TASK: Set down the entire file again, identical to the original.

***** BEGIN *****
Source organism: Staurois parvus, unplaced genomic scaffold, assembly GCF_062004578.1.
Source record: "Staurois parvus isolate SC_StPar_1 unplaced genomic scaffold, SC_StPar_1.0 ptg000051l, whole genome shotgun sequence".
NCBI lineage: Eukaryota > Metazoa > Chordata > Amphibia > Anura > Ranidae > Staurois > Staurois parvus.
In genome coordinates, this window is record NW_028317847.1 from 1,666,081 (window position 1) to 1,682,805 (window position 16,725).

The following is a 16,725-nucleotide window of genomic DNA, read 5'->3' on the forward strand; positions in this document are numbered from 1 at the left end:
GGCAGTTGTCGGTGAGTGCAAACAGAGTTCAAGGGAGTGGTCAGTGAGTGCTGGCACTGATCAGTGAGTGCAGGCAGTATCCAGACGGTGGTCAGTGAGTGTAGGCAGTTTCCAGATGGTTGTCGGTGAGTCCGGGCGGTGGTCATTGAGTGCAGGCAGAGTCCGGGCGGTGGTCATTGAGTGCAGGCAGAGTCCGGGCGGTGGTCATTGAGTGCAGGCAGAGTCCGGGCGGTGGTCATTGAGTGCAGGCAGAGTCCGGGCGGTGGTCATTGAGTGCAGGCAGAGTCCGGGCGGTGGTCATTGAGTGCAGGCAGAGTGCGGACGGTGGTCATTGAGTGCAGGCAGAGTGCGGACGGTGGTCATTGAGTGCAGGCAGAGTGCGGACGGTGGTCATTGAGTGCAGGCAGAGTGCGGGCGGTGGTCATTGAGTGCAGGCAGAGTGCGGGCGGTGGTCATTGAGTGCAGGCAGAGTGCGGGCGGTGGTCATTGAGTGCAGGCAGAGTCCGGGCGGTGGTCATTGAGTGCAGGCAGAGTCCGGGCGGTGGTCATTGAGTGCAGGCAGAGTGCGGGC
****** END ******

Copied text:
Source organism: Staurois parvus, unplaced genomic scaffold, assembly GCF_062004578.1.
Source record: "Staurois parvus isolate SC_StPar_1 unplaced genomic scaffold, SC_StPar_1.0 ptg000051l, whole genome shotgun sequence".
NCBI lineage: Eukaryota > Metazoa > Chordata > Amphibia > Anura > Ranidae > Staurois > Staurois parvus.
In genome coordinates, this window is record NW_028317847.1 from 1,666,081 (window position 1) to 1,682,805 (window position 16,725).

The following is a 16,725-nucleotide window of genomic DNA, read 5'->3' on the forward strand; positions in this document are numbered from 1 at the left end:
GGCAGTTGTCGGTGAGTGCAAACAGAGTTCAAGGGAGTGGTCAGTGAGTGCTGGCACTGATCAGTGAGTGCAGGCAGTATCCAGACGGTGGTCAGTGAGTGTAGGCAGTTTCCAGATGGTTGTCGGTGAGTCCGGGCGGTGGTCATTGAGTGCAGGCAGAGTCCGGGCGGTGGTCATTGAGTGCAGGCAGAGTCCGGGCGGTGGTCATTGAGTGCAGGCAGAGTCCGGGCGGTGGTCATTGAGTGCAGGCAGAGTCCGGGCGGTGGTCATTGAGTGCAGGCAGAGTCCGGGCGGTGGTCATTGAGTGCAGGCAGAGTGCGGACGGTGGTCATTGAGTGCAGGCAGAGTGCGGACGGTGGTCATTGAGTGCAGGCAGAGTGCGGACGGTGGTCATTGAGTGCAGGCAGAGTGCGGGCGGTGGTCATTGAGTGCAGGCAGAGTGCGGGCGGTGGTCATTGAGTGCAGGCAGAGTGCGGGCGGTGGTCATTGAGTGCAGGCAGAGTCCGGGCGGTGGTCATTGAGTGCAGGCAGAGTCCGGGCGGTGGTCATTGAGTGCAGGCAGAGTGCGGGC